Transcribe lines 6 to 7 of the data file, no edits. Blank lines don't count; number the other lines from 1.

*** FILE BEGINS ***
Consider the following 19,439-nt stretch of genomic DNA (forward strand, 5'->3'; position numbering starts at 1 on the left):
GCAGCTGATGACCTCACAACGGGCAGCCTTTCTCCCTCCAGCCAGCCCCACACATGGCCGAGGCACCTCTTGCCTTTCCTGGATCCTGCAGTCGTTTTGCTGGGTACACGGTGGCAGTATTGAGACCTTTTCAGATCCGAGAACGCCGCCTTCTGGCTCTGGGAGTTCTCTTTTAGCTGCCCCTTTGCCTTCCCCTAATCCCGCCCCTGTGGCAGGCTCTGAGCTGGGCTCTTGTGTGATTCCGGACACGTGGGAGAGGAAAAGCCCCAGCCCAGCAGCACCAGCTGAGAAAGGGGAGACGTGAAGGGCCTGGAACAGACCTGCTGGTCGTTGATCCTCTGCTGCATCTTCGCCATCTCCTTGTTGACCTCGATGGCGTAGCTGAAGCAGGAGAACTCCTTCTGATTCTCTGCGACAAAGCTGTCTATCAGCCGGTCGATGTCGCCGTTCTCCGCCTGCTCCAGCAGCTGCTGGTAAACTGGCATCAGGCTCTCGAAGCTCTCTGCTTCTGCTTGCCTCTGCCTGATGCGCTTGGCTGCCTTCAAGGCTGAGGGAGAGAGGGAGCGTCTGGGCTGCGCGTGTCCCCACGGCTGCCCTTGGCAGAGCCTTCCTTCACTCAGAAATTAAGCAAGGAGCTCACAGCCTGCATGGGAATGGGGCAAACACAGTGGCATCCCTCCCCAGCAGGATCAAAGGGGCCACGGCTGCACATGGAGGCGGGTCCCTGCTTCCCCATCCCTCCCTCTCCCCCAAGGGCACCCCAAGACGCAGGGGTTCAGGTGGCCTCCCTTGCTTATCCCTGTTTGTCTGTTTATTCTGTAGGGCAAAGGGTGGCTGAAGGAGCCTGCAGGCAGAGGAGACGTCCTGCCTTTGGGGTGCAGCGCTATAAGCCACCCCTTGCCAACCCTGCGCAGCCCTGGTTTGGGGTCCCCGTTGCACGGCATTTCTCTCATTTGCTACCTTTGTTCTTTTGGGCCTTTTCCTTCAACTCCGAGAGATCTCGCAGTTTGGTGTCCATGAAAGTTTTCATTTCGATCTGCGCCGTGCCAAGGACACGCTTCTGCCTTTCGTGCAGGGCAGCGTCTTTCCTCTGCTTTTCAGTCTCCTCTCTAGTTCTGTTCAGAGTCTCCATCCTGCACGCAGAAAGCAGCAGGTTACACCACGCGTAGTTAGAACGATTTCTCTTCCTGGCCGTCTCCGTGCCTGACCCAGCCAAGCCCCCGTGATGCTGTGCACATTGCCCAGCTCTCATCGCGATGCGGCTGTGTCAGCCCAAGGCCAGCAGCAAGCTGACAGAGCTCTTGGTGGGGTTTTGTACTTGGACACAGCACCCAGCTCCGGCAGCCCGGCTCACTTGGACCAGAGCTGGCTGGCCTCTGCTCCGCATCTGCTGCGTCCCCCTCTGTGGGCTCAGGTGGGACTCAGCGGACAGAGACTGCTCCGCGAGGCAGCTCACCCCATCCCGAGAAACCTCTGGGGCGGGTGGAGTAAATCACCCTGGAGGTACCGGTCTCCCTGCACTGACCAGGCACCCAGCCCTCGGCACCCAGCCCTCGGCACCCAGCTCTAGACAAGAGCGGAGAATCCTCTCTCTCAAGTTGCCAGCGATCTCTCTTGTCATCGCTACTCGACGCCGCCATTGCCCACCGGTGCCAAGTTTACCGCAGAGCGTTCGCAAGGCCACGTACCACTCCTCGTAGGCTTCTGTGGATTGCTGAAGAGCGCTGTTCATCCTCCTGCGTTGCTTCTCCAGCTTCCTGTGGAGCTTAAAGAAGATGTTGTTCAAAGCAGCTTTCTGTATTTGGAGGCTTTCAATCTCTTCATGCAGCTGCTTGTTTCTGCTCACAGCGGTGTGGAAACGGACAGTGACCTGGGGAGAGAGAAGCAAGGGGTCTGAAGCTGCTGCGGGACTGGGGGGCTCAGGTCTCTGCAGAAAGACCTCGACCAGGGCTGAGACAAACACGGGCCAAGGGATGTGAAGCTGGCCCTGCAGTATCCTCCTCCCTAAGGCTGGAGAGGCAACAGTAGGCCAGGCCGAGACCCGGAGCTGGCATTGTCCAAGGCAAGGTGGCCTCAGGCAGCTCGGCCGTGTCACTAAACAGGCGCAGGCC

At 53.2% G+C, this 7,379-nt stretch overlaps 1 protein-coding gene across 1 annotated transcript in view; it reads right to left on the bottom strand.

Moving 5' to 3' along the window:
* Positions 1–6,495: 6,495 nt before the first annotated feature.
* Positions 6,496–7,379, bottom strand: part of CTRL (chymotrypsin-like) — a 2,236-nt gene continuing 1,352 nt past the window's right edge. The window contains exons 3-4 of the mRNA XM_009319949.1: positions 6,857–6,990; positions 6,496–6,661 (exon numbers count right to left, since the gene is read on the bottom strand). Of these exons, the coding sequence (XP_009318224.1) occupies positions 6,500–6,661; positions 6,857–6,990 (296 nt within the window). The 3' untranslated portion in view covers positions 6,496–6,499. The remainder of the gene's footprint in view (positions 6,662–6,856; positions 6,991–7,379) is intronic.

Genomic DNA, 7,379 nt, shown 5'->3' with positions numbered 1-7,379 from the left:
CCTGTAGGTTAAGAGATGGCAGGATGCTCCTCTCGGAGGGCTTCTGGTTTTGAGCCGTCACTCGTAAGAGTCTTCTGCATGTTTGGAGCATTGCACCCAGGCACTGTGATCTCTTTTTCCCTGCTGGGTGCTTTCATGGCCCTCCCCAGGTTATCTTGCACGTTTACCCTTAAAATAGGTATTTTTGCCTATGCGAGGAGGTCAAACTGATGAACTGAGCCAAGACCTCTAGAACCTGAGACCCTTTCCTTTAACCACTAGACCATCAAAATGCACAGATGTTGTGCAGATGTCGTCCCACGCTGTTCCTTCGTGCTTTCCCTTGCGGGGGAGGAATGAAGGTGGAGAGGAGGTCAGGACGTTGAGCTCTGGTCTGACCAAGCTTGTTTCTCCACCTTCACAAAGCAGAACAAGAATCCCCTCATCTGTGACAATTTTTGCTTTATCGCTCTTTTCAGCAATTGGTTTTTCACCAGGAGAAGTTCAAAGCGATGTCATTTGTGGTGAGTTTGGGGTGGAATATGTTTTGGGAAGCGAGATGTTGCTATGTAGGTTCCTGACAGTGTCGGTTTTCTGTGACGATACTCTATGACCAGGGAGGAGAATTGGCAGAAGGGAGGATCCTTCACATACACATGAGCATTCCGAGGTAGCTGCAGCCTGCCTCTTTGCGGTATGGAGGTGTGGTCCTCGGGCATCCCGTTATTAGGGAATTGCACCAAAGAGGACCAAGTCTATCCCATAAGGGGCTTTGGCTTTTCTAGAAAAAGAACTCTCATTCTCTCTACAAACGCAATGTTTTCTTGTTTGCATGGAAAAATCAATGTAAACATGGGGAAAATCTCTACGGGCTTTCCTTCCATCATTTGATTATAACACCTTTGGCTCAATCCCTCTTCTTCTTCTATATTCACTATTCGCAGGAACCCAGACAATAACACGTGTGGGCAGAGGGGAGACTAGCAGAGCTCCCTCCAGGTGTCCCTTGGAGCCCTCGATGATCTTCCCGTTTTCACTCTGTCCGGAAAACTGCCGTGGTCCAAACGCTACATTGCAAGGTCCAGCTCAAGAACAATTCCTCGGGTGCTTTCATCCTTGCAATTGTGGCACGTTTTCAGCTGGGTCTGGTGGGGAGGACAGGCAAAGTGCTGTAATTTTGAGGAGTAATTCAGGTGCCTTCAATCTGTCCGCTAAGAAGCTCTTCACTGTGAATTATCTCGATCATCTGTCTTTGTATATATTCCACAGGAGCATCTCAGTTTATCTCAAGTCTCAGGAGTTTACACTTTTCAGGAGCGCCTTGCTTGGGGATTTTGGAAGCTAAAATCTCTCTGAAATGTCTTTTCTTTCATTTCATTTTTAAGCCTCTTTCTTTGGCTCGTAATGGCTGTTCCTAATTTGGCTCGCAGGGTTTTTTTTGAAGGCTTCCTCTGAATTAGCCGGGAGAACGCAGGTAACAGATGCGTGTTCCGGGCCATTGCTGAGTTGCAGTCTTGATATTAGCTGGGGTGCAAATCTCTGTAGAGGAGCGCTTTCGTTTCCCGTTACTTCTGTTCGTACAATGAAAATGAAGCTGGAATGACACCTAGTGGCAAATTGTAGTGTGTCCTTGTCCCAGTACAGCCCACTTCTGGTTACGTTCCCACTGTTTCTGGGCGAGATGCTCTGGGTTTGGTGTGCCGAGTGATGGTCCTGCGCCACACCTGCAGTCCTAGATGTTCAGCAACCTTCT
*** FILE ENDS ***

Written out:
* Positions 6,496–7,379, bottom strand: part of CTRL (chymotrypsin-like) — a 2,236-nt gene continuing 1,352 nt past the window's right edge. The window contains exons 3-4 of the mRNA XM_009319949.1: positions 6,857–6,990; positions 6,496–6,661 (exon numbers count right to left, since the gene is read on the bottom strand). Of these exons, the coding sequence (XP_009318224.1) occupies positions 6,500–6,661; positions 6,857–6,990 (296 nt within the window). The 3' untranslated portion in view covers positions 6,496–6,499. The remainder of the gene's footprint in view (positions 6,662–6,856; positions 6,991–7,379) is intronic.

Genomic DNA, 7,379 nt, shown 5'->3' with positions numbered 1-7,379 from the left: